Eddie Argos is a lo-fi punk rock motherfucker, the singer in Art Brut, and a writer and painter living in Berlin. He is quite tall.
The UK at the end of the ’90s was an awful time for music. Brit-pop had died — some would argue the death was deserved — at some point during 1997 and unfortunately had taken with it all the interesting characters that filled the music magazines of my teens. In its place we now had a new boring. In what felt like a coup performed on behalf of tedious people everywhere: all of the fascinating and funny POP STARS I’d been regularly reading about — people like Jarvis Cocker, Luke Haines and Lawrence from Denim — had been replaced overnight by no-personality, boring, ordinary blokes, people like Chris Martin from Coldplay, whatever his name is from Travis and the hobbit from Muse.
It was dreadful.
Don’t forget also this was at a time when people — well, me, especially — had very little access to the internet. With the music press in the UK only covering boring, long since forgotten dross like JJ72, I had very few opportunities to discover new music. In fact, I had to resort to buying records based solely on whether or not the covers looked cool and if the band had an unusual or intriguing name. I always hoped that, when I got these random records home and played them they would freak me out, that the music would sound like it was played on strange new instruments by intergalactic spacemen. I was nearly always disappointed.
Imagine my joy then upon discovering Man or Astro-man? I’d found their 1996 seven-inch EP Deluxe Men in Space at the back of a dusty second-hand record store. It ticked both my criteria: unusual name and cool front cover — a ’50s image of spacemen carrying out experiments on the moon. I dutifully bought it and excitedly took it home to listen to.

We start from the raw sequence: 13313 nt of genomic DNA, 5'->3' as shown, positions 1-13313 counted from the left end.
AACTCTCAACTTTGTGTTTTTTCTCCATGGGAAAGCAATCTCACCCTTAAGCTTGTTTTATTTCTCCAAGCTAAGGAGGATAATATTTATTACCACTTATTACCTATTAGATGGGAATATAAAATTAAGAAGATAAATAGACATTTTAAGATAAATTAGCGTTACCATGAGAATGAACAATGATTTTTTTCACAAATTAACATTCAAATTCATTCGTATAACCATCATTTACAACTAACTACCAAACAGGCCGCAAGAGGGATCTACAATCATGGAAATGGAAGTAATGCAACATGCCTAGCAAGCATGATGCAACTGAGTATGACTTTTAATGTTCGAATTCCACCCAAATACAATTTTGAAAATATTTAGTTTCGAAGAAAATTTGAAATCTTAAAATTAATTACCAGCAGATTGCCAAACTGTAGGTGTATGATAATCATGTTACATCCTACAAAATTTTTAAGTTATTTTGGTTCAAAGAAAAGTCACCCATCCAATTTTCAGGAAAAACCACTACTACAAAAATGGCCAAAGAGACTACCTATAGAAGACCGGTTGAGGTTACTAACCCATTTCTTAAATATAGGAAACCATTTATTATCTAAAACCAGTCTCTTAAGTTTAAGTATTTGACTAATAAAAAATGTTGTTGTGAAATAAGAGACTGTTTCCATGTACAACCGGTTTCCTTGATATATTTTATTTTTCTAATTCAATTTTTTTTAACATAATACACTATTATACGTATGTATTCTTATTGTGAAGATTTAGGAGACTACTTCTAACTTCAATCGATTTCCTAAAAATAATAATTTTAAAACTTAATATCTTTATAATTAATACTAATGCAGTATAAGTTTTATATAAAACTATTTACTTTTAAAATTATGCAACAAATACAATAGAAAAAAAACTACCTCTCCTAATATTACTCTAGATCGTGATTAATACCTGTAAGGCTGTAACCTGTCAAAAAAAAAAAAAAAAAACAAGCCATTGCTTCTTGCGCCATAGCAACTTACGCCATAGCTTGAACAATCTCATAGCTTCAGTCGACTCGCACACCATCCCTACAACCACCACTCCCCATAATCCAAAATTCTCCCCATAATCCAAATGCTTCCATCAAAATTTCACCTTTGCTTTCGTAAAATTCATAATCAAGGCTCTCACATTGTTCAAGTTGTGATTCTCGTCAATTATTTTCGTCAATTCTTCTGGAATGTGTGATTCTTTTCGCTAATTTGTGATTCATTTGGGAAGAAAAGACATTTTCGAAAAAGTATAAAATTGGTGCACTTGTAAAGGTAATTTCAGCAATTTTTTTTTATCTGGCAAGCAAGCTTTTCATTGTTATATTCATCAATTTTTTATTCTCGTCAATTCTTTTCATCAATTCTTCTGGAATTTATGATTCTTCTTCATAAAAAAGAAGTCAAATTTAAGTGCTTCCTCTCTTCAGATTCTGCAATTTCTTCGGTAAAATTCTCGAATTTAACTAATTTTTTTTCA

IT BLEW MY MIND.
It was literally the sound of intergalactic spacemen (who called themselves Birdstuff, Coco the Electronic Monkey Wizard, Dexter X the Man from Planet Q, and Star Crunch) playing surf-rock whilst utilizing a mix of unusual, and new to my ears, instruments: a Tesla coil and a theremin, to name just a few. It wasexactly what I’d been looking for. It was as if the record had been beamed down into the record shop especially for me to find.
Nearly 20 years later, I still feel exactly the same about Man or Astroman? It’s as if their songs have been beamed to earth from a distant star just for me. Everything is in its place. In fact, I was surprised at just how happy it made me to know that they are still out there exploring space with a fizz and a pop and a surf guitar — sometimes taking the occasional break to sound like a late ’90s incarnation of the Fall.
Of course it could be that the record isn’t being beamed to me from outer space but is in fact being beamed to me from the late ’90s — the songs on their new album Def Con 5… 4… 3… 2… 1 do often share stylistic ticks with the sort of guitar music I was discovering for myself back then, guitar music that I now miss and haven’t heard since the end of that decade. Could it be that my love of the new Man or Astro-man? album is in fact just some sort of nostalgia kick? I can’t honestly say, it is impossible for me to figure out. However I would like to think that despite new music being easier to find these days, a 16 year old stumbling around the internet looking for something new and interesting to listen to would be as blown away by these intrepid intergalactic surf guitar explorers as I was all those years ago.